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Medical experiments

U.S. government wants to begin using prisoners for medical experiments

Thursday, July 13, 2006 by: NewsTarget
Tags: medical experiments, medical ethics, prison populations


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(NewsTarget) A new report by the Institute of Medicine recommends easing current restrictions on the use of prisoners in medical experiments to allow inmates to "benefit" from clinical trials.

Critics of the plan cite past abuses of prisoners by pharmaceutical companies and medical researchers as reasons to keep rigid restrictions on medical experimentation in place. About 300 former inmates have sued Penn drug researcher Albert Kligman for allegedly experimenting on them in 1964 with infectious agents, dioxin, radioactive isotopes and psychotropic drugs. Inmates were told the chemicals they were testing were harmless.

Following the Holmesburg scandal, the federal government placed strict limitations on performing medical experiments on prisoners, but the new Institute of Medicine report suggests prisoners should once again be used to test therapies in the final phase of FDA approval, as long as the trials do not involve cosmetic toxicity testing, and half the trial members are not inmates.

However, the Holmesburg prisoners represent only one of many cases of government-sponsored abuse at the hands of medical researchers. According to extensive NewsTarget.com research (http://www.newstarget.com/019189.html), prisoners have been experimented on with everything from malaria and hepatitis to cancer and cholera. Cases of performing vivisections on live prisoners have even been reported.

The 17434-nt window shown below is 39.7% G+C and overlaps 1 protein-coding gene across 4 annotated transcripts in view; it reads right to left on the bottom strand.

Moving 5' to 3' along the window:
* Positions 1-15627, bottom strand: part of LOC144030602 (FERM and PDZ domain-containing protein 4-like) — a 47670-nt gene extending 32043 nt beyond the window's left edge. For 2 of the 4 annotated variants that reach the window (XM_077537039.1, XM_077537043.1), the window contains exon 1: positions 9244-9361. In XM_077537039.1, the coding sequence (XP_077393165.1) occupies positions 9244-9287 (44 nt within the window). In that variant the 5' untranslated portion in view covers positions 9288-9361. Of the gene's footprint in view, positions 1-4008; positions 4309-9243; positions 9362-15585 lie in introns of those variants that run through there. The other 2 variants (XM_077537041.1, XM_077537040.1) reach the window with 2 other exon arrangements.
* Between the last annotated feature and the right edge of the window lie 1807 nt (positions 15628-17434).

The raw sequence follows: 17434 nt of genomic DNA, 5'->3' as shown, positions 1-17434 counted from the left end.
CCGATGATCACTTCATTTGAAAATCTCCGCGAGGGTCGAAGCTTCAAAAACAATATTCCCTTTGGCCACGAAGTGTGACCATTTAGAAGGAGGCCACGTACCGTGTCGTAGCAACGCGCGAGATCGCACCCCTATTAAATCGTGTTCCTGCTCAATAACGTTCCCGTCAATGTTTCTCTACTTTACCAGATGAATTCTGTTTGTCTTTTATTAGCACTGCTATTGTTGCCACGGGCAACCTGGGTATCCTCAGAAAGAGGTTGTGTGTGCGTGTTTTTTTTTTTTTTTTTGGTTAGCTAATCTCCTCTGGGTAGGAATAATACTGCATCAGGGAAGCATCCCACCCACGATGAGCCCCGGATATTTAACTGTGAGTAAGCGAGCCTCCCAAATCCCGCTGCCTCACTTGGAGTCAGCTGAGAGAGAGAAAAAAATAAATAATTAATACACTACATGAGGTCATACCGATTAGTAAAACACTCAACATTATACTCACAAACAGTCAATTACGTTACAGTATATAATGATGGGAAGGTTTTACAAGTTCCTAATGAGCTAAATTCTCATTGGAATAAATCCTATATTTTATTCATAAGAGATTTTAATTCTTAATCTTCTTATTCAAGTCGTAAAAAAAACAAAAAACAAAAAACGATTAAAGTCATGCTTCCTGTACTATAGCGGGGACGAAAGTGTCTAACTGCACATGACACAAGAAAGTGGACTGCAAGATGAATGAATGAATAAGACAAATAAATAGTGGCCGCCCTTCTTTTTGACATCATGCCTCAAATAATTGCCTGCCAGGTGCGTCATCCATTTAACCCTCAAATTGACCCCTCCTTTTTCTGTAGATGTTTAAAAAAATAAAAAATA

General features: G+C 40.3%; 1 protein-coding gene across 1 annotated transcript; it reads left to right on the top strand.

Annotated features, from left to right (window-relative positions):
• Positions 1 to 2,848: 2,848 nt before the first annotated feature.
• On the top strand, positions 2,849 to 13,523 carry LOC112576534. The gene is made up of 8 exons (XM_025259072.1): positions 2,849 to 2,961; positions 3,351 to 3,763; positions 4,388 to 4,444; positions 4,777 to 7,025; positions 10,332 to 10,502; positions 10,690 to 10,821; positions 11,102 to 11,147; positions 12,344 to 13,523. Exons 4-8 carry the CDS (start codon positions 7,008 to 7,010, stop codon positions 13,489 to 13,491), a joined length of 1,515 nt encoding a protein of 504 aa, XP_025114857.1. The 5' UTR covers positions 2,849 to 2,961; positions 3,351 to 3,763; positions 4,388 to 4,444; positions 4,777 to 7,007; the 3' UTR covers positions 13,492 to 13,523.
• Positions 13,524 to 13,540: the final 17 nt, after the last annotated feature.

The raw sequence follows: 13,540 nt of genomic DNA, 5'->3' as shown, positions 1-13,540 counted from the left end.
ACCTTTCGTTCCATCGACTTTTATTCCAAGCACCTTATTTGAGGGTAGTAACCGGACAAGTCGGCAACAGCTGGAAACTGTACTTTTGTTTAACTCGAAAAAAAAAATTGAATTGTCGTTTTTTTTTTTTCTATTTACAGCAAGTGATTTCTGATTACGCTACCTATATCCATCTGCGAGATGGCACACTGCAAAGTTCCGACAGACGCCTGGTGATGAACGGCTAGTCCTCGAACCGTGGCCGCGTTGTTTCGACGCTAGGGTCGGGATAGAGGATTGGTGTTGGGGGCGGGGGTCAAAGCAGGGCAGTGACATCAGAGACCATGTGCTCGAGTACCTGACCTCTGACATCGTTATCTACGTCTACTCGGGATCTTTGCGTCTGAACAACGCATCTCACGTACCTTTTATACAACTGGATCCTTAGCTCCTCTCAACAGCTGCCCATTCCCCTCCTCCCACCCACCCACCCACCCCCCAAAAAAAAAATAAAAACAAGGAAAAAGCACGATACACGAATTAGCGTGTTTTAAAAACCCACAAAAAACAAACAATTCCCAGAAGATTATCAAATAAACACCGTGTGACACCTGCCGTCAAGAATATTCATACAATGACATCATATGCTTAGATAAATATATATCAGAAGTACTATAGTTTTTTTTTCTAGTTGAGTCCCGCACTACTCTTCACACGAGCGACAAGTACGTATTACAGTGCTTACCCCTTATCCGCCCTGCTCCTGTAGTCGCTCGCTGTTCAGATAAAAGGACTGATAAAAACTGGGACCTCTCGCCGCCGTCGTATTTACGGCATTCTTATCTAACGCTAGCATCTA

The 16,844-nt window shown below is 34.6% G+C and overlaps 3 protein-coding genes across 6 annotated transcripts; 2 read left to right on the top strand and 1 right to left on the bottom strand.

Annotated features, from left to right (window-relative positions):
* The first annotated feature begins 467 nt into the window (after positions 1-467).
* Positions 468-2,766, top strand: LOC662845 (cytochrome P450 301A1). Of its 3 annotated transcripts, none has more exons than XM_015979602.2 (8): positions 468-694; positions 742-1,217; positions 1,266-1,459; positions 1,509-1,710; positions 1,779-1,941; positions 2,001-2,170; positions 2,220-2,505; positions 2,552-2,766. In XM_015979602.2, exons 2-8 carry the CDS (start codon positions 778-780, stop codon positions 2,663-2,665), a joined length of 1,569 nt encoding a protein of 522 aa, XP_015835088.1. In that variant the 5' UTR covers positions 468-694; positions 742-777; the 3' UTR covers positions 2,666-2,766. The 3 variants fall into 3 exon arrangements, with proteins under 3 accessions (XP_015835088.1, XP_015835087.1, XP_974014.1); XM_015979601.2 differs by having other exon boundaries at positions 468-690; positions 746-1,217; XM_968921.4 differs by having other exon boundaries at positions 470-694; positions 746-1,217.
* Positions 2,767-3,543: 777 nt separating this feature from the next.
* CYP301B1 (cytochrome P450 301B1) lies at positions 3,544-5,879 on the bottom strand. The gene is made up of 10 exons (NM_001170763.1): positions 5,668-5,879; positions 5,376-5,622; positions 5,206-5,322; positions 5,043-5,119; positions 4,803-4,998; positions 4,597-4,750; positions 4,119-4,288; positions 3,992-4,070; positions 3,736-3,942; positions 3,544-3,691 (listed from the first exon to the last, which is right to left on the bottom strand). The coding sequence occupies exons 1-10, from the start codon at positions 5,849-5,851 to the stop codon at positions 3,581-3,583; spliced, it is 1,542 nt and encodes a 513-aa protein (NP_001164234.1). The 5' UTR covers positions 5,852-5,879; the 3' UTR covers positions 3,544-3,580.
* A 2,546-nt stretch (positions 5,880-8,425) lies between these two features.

Ernest D. Prentice, chair of the Institute of Medicine's advisory board, says the current regulations "were written in an era of protectionism -- that taking part in research was bad and (prisoners) needed to be protected. We don't have that same view anymore."

Temple University professor Allen M. Hornblum, author of "Acres of Skin," which details the experiments performed at Holmesburg, says prisoners should not be used in medical experiments, and that the new report "is like putting (on) the Good Housekeeping seal, saying it's now okay to do some of these things."

However, the Institute's committee members say past mistakes in medical experimentation must be learned from and moved past. The report also says that with the prison population booming, prisoners are in need of new medicines that could help treat diseases from hepatitis to AIDS.

Pharmaceutical companies typically recruit poor people for medical experiments, but with the number of drug experiments on the rise, and with fewer people willing to voluntarily participate in such trials, opening the prison population to medical experimentation would allow drug companies access to a huge population of low-cost guinea pigs.

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